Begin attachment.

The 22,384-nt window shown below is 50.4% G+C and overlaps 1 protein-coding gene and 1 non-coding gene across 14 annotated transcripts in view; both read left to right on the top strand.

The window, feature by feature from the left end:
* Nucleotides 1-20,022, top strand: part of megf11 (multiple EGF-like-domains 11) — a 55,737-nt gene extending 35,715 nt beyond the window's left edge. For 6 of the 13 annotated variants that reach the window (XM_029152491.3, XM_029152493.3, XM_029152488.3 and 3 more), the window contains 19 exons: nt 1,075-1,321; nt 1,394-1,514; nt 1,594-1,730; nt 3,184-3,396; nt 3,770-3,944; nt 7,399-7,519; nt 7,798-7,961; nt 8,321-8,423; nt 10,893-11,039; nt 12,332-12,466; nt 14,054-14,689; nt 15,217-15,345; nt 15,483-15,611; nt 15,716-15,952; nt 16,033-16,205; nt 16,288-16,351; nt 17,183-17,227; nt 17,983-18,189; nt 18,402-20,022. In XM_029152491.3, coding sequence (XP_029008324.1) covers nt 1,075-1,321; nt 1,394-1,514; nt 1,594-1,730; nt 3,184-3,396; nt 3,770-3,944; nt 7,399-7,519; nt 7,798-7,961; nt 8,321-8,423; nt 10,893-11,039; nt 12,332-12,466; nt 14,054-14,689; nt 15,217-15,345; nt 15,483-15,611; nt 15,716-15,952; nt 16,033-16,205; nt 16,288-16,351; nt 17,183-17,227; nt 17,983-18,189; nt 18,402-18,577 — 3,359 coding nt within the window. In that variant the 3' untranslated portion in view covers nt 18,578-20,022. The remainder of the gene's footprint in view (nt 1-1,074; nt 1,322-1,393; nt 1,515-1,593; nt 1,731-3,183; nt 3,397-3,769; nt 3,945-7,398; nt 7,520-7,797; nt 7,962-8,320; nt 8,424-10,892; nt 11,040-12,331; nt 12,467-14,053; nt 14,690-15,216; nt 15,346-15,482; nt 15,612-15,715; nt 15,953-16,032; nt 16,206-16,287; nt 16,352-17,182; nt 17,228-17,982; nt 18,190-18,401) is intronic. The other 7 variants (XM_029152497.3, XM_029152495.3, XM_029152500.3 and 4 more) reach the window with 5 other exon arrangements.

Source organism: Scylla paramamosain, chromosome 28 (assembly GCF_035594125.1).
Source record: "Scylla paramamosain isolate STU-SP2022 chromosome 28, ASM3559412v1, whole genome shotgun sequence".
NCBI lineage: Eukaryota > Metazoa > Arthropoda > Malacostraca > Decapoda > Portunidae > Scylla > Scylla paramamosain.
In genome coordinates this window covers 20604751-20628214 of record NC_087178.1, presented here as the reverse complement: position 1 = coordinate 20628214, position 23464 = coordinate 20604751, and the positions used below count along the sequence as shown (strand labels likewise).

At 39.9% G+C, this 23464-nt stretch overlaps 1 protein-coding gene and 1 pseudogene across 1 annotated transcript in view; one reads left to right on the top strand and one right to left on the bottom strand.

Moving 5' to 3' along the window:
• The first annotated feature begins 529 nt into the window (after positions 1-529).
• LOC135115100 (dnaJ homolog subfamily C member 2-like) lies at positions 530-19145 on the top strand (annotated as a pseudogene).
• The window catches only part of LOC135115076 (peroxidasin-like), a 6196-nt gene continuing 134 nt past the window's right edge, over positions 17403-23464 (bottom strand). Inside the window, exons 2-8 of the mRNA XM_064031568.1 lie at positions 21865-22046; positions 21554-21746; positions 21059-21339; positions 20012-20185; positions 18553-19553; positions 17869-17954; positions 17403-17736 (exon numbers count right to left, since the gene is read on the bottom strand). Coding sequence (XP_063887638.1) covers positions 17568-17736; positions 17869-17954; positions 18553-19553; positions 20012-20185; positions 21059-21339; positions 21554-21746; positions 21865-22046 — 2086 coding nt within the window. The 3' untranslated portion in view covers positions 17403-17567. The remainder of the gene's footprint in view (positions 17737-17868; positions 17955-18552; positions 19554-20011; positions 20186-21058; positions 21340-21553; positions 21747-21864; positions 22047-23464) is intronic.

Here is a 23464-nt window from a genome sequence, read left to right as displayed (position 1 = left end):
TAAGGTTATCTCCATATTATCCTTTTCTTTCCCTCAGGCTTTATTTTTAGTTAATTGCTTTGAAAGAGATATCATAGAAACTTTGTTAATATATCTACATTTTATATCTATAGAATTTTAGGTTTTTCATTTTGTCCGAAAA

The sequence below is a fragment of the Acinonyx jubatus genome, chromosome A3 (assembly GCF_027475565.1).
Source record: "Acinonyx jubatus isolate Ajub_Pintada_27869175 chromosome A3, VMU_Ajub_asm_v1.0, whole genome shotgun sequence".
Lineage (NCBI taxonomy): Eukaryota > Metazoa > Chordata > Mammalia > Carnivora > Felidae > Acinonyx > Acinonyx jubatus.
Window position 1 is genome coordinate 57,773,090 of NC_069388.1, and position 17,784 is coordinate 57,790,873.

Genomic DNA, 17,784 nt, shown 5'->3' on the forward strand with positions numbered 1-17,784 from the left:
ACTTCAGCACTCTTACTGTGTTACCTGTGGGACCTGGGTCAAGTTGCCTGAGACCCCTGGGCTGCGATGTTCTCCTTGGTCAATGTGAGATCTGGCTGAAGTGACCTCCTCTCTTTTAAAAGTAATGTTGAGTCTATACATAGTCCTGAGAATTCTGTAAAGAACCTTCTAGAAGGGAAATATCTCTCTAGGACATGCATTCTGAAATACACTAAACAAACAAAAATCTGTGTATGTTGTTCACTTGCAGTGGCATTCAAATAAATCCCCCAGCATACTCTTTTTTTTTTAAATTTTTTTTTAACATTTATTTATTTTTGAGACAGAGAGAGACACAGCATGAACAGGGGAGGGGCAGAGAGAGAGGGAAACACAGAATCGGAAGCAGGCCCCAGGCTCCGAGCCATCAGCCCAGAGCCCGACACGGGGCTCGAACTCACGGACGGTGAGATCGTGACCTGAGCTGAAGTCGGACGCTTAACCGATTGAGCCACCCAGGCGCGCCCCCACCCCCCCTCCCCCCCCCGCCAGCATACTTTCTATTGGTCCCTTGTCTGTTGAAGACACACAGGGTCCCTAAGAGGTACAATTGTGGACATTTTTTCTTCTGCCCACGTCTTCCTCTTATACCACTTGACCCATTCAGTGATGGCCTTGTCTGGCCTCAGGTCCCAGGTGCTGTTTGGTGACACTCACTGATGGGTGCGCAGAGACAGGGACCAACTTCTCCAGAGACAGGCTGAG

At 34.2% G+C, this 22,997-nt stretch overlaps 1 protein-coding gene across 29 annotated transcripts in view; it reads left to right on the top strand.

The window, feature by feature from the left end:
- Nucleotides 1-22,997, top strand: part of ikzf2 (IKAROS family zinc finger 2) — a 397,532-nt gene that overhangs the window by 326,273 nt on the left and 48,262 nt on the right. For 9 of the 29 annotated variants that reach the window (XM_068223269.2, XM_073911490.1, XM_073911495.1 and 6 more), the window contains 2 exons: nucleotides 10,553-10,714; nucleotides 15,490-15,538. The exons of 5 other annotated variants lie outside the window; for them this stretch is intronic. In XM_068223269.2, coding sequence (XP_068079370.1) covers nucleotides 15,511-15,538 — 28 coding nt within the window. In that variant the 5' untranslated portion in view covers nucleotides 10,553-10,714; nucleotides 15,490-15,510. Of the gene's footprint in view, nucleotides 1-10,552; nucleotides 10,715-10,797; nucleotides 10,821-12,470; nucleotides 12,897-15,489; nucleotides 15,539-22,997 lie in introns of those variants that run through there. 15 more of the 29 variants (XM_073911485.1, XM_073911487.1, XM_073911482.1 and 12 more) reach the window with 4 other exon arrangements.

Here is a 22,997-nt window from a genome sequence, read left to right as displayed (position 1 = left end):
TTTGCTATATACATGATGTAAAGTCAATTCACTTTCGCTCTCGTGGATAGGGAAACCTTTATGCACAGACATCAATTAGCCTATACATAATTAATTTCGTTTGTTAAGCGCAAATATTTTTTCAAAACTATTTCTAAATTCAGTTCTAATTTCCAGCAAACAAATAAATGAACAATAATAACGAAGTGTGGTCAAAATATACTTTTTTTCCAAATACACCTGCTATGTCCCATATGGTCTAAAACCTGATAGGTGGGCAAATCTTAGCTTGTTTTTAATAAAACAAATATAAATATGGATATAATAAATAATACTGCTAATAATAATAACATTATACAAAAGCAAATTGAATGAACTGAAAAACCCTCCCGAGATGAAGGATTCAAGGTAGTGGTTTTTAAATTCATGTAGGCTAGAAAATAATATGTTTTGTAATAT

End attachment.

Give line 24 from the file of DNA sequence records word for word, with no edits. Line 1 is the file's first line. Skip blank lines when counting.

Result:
Here is a 22,997-nt window from a genome sequence, read left to right as displayed (position 1 = left end):